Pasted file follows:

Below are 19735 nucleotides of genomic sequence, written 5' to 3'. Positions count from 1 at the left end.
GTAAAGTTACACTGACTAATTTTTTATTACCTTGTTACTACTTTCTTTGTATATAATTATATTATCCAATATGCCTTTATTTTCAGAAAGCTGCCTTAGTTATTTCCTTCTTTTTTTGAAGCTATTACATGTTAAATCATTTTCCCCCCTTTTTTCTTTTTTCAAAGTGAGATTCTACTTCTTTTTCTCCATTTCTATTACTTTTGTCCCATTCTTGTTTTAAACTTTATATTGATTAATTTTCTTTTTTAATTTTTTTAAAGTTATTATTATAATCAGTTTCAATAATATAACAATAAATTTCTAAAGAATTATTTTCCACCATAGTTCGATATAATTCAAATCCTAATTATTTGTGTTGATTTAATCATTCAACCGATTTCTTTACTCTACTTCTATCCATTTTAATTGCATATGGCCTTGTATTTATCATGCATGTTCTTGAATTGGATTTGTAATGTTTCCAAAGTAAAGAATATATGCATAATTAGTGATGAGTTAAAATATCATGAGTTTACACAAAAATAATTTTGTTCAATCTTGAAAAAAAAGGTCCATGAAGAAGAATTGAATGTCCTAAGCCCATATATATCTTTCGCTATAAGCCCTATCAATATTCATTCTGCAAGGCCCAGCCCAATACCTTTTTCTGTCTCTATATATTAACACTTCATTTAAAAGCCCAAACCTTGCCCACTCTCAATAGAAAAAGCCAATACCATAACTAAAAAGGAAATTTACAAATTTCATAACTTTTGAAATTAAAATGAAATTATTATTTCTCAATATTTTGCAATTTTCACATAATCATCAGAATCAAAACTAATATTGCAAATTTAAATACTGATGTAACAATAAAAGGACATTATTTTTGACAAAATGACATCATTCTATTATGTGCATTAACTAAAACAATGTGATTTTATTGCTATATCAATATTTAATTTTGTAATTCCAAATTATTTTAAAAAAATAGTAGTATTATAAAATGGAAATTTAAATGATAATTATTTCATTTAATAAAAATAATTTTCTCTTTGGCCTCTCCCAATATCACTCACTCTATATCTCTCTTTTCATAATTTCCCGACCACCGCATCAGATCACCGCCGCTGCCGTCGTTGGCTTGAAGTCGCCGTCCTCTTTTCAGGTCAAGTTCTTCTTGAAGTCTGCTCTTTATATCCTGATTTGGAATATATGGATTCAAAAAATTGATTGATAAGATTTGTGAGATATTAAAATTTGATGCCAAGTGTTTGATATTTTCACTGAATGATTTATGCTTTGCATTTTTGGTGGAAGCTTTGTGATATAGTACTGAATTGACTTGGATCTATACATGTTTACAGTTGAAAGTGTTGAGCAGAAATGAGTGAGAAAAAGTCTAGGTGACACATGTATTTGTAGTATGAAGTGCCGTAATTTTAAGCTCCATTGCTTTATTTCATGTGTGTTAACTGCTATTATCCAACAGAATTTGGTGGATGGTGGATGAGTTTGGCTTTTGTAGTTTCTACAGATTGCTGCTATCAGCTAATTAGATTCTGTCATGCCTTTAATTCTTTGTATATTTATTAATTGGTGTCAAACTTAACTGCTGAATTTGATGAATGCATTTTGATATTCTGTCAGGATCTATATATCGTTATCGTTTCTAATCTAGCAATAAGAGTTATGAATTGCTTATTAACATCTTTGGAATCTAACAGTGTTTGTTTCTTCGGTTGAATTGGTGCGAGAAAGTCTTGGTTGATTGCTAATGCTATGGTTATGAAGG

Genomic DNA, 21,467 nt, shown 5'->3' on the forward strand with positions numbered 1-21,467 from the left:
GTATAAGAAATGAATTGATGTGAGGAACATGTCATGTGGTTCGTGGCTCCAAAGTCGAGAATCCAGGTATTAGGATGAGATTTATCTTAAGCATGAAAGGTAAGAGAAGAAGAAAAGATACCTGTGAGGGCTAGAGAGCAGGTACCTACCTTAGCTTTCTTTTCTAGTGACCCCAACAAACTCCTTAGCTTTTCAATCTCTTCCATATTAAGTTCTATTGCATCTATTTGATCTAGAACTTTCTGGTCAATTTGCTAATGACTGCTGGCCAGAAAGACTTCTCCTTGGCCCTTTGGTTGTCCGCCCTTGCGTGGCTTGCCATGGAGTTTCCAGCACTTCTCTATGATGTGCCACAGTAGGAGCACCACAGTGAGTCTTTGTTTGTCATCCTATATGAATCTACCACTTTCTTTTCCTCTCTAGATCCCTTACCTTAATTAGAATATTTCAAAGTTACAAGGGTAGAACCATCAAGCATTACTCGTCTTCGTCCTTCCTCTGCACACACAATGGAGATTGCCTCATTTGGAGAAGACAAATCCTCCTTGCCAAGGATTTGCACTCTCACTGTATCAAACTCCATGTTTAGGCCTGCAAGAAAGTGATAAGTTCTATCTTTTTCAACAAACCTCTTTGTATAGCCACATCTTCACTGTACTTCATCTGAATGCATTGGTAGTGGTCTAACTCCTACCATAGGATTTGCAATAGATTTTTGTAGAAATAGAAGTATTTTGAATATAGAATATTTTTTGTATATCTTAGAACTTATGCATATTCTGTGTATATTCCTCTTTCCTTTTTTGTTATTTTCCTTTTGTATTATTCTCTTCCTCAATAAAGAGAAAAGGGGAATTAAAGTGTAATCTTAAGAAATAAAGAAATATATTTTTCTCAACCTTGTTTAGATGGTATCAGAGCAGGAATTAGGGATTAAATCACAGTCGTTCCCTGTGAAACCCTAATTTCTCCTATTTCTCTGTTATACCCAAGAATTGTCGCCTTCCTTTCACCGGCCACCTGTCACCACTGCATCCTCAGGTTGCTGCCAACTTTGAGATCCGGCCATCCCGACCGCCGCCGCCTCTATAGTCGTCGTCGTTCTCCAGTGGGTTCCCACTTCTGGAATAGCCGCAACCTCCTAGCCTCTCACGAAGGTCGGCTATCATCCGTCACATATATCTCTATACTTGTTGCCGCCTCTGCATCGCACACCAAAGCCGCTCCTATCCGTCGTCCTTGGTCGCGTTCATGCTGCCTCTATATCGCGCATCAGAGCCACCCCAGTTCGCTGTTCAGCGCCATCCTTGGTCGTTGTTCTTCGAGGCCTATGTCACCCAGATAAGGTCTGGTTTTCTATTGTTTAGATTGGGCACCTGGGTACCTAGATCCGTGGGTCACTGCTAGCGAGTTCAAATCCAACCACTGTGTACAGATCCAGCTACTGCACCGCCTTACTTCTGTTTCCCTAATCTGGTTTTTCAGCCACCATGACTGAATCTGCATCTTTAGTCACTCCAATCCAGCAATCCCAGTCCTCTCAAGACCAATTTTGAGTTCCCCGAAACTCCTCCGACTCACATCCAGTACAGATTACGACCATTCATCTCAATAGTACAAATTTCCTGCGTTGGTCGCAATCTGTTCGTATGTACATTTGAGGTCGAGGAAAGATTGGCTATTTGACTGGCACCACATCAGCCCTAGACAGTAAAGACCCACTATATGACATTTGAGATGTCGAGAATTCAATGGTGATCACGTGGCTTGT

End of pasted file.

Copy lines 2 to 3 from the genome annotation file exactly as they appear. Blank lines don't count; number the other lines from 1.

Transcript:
GTAAAGTTACACTGACTAATTTTTTATTACCTTGTTACTACTTTCTTTGTATATAATTATATTATCCAATATGCCTTTATTTTCAGAAAGCTGCCTTAGTTATTTCCTTCTTTTTTTGAAGCTATTACATGTTAAATCATTTTCCCCCCTTTTTTCTTTTTTCAAAGTGAGATTCTACTTCTTTTTCTCCATTTCTATTACTTTTGTCCCATTCTTGTTTTAAACTTTATATTGATTAATTTTCTTTTTTAATTTTTTTAAAGTTATTATTATAATCAGTTTCAATAATATAACAATAAATTTCTAAAGAATTATTTTCCACCATAGTTCGATATAATTCAAATCCTAATTATTTGTGTTGATTTAATCATTCAACCGATTTCTTTACTCTACTTCTATCCATTTTAATTGCATATGGCCTTGTATTTATCATGCATGTTCTTGAATTGGATTTGTAATGTTTCCAAAGTAAAGAATATATGCATAATTAGTGATGAGTTAAAATATCATGAGTTTACACAAAAATAATTTTGTTCAATCTTGAAAAAAAAGGTCCATGAAGAAGAATTGAATGTCCTAAGCCCATATATATCTTTCGCTATAAGCCCTATCAATATTCATTCTGCAAGGCCCAGCCCAATACCTTTTTCTGTCTCTATATATTAACACTTCATTTAAAAGCCCAAACCTTGCCCACTCTCAATAGAAAAAGCCAATACCATAACTAAAAAGGAAATTTACAAATTTCATAACTTTTGAAATTAAAATGAAATTATTATTTCTCAATATTTTGCAATTTTCACATAATCATCAGAATCAAAACTAATATTGCAAATTTAAATACTGATGTAACAATAAAAGGACATTATTTTTGACAAAATGACATCATTCTATTATGTGCATTAACTAAAACAATGTGATTTTATTGCTATATCAATATTTAATTTTGTAATTCCAAATTATTTTAAAAAAATAGTAGTATTATAAAATGGAAATTTAAATGATAATTATTTCATTTAATAAAAATAATTTTCTCTTTGGCCTCTCCCAATATCACTCACTCTATATCTCTCTTTTCATAATTTCCCGACCACCGCATCAGATCACCGCCGCTGCCGTCGTTGGCTTGAAGTCGCCGTCCTCTTTTCAGGTCAAGTTCTTCTTGAAGTCTGCTCTTTATATCCTGATTTGGAATATATGGATTCAAAAAATTGATTGATAAGATTTGTGAGATATTAAAATTTGATGCCAAGTGTTTGATATTTTCACTGAATGATTTATGCTTTGCATTTTTGGTGGAAGCTTTGTGATATAGTACTGAATTGACTTGGATCTATACATGTTTACAGTTGAAAGTGTTGAGCAGAAATGAGTGAGAAAAAGTCTAGGTGACACATGTATTTGTAGTATGAAGTGCCGTAATTTTAAGCTCCATTGCTTTATTTCATGTGTGTTAACTGCTATTATCCAACAGAATTTGGTGGATGGTGGATGAGTTTGGCTTTTGTAGTTTCTACAGATTGCTGCTATCAGCTAATTAGATTCTGTCATGCCTTTAATTCTTTGTATATTTATTAATTGGTGTCAAACTTAACTGCTGAATTTGATGAATGCATTTTGATATTCTGTCAGGATCTATATATCGTTATCGTTTCTAATCTAGCAATAAGAGTTATGAATTGCTTATTAACATCTTTGGAATCTAACAGTGTTTGTTTCTTCGGTTGAATTGGTGCGAGAAAGTCTTGGTTGATTGCTAATGCTATGGTTATGAAGG

Genomic DNA, 21,467 nt, shown 5'->3' on the forward strand with positions numbered 1-21,467 from the left: